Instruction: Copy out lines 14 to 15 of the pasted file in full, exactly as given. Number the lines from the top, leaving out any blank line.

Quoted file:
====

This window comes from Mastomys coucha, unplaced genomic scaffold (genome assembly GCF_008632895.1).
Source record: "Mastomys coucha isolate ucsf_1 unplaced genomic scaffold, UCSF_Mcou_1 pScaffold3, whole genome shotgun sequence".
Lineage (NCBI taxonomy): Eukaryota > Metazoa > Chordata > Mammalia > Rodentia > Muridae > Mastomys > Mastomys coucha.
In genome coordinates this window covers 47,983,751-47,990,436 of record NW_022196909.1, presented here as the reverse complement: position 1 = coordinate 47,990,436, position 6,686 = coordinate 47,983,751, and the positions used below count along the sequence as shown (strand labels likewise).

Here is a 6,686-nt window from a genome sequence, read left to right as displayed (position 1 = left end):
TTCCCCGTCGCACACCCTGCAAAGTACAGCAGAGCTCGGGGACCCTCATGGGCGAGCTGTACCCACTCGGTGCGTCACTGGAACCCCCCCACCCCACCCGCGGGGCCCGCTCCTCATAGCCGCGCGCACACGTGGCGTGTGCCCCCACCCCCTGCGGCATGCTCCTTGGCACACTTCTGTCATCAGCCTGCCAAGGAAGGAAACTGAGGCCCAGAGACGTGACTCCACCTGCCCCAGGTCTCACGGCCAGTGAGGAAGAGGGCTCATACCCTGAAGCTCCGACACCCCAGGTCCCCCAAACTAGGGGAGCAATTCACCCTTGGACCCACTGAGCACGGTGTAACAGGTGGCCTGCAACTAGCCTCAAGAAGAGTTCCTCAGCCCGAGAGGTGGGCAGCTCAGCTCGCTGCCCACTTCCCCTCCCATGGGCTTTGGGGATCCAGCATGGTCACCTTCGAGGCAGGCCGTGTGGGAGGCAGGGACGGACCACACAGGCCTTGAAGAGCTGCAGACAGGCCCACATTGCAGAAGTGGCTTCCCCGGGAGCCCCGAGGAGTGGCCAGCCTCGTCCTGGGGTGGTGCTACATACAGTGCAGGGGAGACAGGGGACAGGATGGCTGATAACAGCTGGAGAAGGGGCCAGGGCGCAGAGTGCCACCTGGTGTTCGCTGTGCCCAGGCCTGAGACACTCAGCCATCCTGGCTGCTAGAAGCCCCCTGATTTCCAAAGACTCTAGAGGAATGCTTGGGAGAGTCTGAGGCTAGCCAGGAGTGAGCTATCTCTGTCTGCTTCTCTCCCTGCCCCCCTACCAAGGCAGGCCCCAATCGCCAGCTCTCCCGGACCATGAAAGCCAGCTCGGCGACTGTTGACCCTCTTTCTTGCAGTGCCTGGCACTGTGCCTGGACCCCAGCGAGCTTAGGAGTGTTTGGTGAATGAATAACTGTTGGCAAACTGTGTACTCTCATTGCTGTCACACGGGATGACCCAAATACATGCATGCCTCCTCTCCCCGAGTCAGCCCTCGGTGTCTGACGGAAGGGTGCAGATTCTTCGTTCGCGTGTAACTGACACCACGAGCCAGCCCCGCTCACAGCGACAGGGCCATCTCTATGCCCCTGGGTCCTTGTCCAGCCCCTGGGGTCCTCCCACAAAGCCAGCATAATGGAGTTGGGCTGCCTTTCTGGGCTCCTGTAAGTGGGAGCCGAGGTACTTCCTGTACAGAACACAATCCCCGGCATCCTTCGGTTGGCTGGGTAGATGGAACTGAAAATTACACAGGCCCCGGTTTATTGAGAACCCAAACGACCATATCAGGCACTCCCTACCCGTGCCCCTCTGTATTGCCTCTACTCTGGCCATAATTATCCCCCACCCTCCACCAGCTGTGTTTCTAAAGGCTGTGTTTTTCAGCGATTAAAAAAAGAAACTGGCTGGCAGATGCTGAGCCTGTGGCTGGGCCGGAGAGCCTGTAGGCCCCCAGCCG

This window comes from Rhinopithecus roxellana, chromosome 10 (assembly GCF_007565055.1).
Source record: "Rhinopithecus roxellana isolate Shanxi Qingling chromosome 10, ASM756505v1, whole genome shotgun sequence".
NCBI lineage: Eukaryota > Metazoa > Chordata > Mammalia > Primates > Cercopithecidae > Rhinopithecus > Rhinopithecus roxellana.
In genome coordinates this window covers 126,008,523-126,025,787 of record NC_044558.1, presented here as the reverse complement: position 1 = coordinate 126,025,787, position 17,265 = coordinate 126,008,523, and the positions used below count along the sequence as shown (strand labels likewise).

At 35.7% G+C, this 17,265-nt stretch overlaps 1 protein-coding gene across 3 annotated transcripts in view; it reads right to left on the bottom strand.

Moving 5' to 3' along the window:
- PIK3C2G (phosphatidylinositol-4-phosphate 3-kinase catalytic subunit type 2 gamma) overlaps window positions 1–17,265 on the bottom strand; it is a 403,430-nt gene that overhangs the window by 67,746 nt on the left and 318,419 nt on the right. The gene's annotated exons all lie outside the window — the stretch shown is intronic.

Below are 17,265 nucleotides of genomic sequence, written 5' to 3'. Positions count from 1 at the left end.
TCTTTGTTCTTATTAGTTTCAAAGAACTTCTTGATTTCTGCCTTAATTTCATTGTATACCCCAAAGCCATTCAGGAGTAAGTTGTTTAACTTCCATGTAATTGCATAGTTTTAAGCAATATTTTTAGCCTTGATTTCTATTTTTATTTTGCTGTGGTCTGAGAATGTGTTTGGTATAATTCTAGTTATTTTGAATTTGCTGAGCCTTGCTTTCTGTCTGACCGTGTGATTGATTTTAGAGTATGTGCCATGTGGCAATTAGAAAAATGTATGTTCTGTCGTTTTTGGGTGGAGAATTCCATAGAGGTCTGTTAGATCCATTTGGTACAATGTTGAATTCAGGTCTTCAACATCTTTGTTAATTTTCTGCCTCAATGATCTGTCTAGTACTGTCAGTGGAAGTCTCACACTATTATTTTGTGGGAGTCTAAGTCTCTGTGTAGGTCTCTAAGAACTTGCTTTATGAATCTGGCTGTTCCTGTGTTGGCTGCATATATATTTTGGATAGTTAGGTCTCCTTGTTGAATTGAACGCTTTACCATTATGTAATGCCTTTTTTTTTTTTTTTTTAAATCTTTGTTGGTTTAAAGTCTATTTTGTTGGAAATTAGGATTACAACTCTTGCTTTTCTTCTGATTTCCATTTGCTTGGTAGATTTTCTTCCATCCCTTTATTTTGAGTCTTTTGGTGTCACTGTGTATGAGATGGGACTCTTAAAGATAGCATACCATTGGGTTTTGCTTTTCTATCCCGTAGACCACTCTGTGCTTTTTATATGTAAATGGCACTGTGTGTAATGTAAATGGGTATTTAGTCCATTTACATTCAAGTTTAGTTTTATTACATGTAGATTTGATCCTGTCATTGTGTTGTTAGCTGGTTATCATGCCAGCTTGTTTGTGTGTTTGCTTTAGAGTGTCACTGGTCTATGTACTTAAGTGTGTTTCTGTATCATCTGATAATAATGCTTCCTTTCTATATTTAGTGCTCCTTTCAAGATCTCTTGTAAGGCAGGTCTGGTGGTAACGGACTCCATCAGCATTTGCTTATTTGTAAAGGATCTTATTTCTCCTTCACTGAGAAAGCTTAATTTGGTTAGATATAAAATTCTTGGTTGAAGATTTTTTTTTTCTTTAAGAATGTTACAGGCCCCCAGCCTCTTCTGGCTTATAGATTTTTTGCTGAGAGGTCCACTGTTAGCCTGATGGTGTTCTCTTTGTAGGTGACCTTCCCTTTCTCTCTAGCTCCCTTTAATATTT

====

Below are 17,265 nucleotides of genomic sequence, written 5' to 3'. Positions count from 1 at the left end.
TCTTTGTTCTTATTAGTTTCAAAGAACTTCTTGATTTCTGCCTTAATTTCATTGTATACCCCAAAGCCATTCAGGAGTAAGTTGTTTAACTTCCATGTAATTGCATAGTTTTAAGCAATATTTTTAGCCTTGATTTCTATTTTTATTTTGCTGTGGTCTGAGAATGTGTTTGGTATAATTCTAGTTATTTTGAATTTGCTGAGCCTTGCTTTCTGTCTGACCGTGTGATTGATTTTAGAGTATGTGCCATGTGGCAATTAGAAAAATGTATGTTCTGTCGTTTTTGGGTGGAGAATTCCATAGAGGTCTGTTAGATCCATTTGGTACAATGTTGAATTCAGGTCTTCAACATCTTTGTTAATTTTCTGCCTCAATGATCTGTCTAGTACTGTCAGTGGAAGTCTCACACTATTATTTTGTGGGAGTCTAAGTCTCTGTGTAGGTCTCTAAGAACTTGCTTTATGAATCTGGCTGTTCCTGTGTTGGCTGCATATATATTTTGGATAGTTAGGTCTCCTTGTTGAATTGAACGCTTTACCATTATGTAATGCCTTTTTTTTTTTTTTTTTAAATCTTTGTTGGTTTAAAGTCTATTTTGTTGGAAATTAGGATTACAACTCTTGCTTTTCTTCTGATTTCCATTTGCTTGGTAGATTTTCTTCCATCCCTTTATTTTGAGTCTTTTGGTGTCACTGTGTATGAGATGGGACTCTTAAAGATAGCATACCATTGGGTTTTGCTTTTCTATCCCGTAGACCACTCTGTGCTTTTTATATGTAAATGGCACTGTGTGTAATGTAAATGGGTATTTAGTCCATTTACATTCAAGTTTAGTTTTATTACATGTAGATTTGATCCTGTCATTGTGTTGTTAGCTGGTTATCATGCCAGCTTGTTTGTGTGTTTGCTTTAGAGTGTCACTGGTCTATGTACTTAAGTGTGTTTCTGTATCATCTGATAATAATGCTTCCTTTCTATATTTAGTGCTCCTTTCAAGATCTCTTGTAAGGCAGGTCTGGTGGTAACGGACTCCATCAGCATTTGCTTATTTGTAAAGGATCTTATTTCTCCTTCACTGAGAAAGCTTAATTTGGTTAGATATAAAATTCTTGGTTGAAGATTTTTTTTTTCTTTAAGAATGTTACAGGCCCCCAGCCTCTTCTGGCTTATAGATTTTTTGCTGAGAGGTCCACTGTTAGCCTGATGGTGTTCTCTTTGTAGGTGACCTTCCCTTTCTCTCTAGCTCCCTTTAATATTT